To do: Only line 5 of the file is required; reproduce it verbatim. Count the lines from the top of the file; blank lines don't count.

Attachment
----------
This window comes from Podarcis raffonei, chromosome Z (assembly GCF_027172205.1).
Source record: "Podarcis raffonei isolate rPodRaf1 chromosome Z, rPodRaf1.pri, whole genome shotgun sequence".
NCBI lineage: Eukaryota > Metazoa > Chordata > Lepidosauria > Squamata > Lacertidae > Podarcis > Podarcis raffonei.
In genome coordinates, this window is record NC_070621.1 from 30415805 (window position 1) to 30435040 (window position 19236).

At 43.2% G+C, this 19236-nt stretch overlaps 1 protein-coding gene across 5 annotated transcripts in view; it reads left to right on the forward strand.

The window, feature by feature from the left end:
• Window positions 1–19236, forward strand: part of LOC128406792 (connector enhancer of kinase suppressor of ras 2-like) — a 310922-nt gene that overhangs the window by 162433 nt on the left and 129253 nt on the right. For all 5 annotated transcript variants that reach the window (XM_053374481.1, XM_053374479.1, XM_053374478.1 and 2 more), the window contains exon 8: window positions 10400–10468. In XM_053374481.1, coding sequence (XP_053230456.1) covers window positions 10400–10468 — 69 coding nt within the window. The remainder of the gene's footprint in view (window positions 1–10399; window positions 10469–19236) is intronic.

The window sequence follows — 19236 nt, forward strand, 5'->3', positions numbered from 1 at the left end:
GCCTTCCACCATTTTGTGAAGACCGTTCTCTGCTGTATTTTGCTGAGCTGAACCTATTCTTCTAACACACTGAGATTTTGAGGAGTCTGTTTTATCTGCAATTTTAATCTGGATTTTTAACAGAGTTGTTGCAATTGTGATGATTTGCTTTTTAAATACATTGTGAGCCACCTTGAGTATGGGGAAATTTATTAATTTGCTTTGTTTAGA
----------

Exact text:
At 43.2% G+C, this 19236-nt stretch overlaps 1 protein-coding gene across 5 annotated transcripts in view; it reads left to right on the forward strand.